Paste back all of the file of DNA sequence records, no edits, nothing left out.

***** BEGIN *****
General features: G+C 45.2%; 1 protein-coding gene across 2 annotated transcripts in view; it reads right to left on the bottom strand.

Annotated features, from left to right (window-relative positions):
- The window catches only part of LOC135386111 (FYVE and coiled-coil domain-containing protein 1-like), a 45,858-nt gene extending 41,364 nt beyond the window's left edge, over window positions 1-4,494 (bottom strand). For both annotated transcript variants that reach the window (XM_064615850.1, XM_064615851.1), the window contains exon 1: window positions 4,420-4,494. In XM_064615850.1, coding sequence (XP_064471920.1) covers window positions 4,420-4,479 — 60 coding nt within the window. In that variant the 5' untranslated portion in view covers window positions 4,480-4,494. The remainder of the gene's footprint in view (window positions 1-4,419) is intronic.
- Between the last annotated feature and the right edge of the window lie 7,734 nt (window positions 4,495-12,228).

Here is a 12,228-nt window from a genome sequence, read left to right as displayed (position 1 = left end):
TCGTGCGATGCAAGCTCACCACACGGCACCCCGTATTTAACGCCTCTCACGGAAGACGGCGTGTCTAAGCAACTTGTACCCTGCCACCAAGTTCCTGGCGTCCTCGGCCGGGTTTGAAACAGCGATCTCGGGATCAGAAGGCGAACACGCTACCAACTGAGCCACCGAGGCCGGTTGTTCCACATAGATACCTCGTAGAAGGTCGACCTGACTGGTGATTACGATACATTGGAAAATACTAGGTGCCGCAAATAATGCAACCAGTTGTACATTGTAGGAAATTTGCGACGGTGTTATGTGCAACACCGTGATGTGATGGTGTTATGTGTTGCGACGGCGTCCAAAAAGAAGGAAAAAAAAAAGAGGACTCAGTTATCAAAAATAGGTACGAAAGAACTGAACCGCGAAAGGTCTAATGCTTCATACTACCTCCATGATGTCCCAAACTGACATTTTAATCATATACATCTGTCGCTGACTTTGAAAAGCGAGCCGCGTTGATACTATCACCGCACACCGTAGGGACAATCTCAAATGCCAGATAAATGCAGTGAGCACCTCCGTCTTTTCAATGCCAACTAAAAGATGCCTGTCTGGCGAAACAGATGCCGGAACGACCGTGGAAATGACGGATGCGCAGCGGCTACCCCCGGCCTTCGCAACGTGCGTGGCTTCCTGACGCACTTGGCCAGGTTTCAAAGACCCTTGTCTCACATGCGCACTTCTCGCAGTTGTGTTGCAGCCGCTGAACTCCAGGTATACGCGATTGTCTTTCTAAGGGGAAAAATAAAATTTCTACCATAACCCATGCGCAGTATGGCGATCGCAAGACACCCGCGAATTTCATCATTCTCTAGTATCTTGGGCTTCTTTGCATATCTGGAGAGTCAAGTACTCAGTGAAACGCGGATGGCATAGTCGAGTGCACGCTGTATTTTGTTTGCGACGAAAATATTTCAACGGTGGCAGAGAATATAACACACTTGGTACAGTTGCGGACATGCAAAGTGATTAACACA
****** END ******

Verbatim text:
General features: G+C 45.2%; 1 protein-coding gene across 2 annotated transcripts in view; it reads right to left on the bottom strand.

Annotated features, from left to right (window-relative positions):
- The window catches only part of LOC135386111 (FYVE and coiled-coil domain-containing protein 1-like), a 45,858-nt gene extending 41,364 nt beyond the window's left edge, over window positions 1-4,494 (bottom strand). For both annotated transcript variants that reach the window (XM_064615850.1, XM_064615851.1), the window contains exon 1: window positions 4,420-4,494. In XM_064615850.1, coding sequence (XP_064471920.1) covers window positions 4,420-4,479 — 60 coding nt within the window. In that variant the 5' untranslated portion in view covers window positions 4,480-4,494. The remainder of the gene's footprint in view (window positions 1-4,419) is intronic.
- Between the last annotated feature and the right edge of the window lie 7,734 nt (window positions 4,495-12,228).

Here is a 12,228-nt window from a genome sequence, read left to right as displayed (position 1 = left end):
TCGTGCGATGCAAGCTCACCACACGGCACCCCGTATTTAACGCCTCTCACGGAAGACGGCGTGTCTAAGCAACTTGTACCCTGCCACCAAGTTCCTGGCGTCCTCGGCCGGGTTTGAAACAGCGATCTCGGGATCAGAAGGCGAACACGCTACCAACTGAGCCACCGAGGCCGGTTGTTCCACATAGATACCTCGTAGAAGGTCGACCTGACTGGTGATTACGATACATTGGAAAATACTAGGTGCCGCAAATAATGCAACCAGTTGTACATTGTAGGAAATTTGCGACGGTGTTATGTGCAACACCGTGATGTGATGGTGTTATGTGTTGCGACGGCGTCCAAAAAGAAGGAAAAAAAAAAGAGGACTCAGTTATCAAAAATAGGTACGAAAGAACTGAACCGCGAAAGGTCTAATGCTTCATACTACCTCCATGATGTCCCAAACTGACATTTTAATCATATACATCTGTCGCTGACTTTGAAAAGCGAGCCGCGTTGATACTATCACCGCACACCGTAGGGACAATCTCAAATGCCAGATAAATGCAGTGAGCACCTCCGTCTTTTCAATGCCAACTAAAAGATGCCTGTCTGGCGAAACAGATGCCGGAACGACCGTGGAAATGACGGATGCGCAGCGGCTACCCCCGGCCTTCGCAACGTGCGTGGCTTCCTGACGCACTTGGCCAGGTTTCAAAGACCCTTGTCTCACATGCGCACTTCTCGCAGTTGTGTTGCAGCCGCTGAACTCCAGGTATACGCGATTGTCTTTCTAAGGGGAAAAATAAAATTTCTACCATAACCCATGCGCAGTATGGCGATCGCAAGACACCCGCGAATTTCATCATTCTCTAGTATCTTGGGCTTCTTTGCATATCTGGAGAGTCAAGTACTCAGTGAAACGCGGATGGCATAGTCGAGTGCACGCTGTATTTTGTTTGCGACGAAAATATTTCAACGGTGGCAGAGAATATAACACACTTGGTACAGTTGCGGACATGCAAAGTGATTAACACA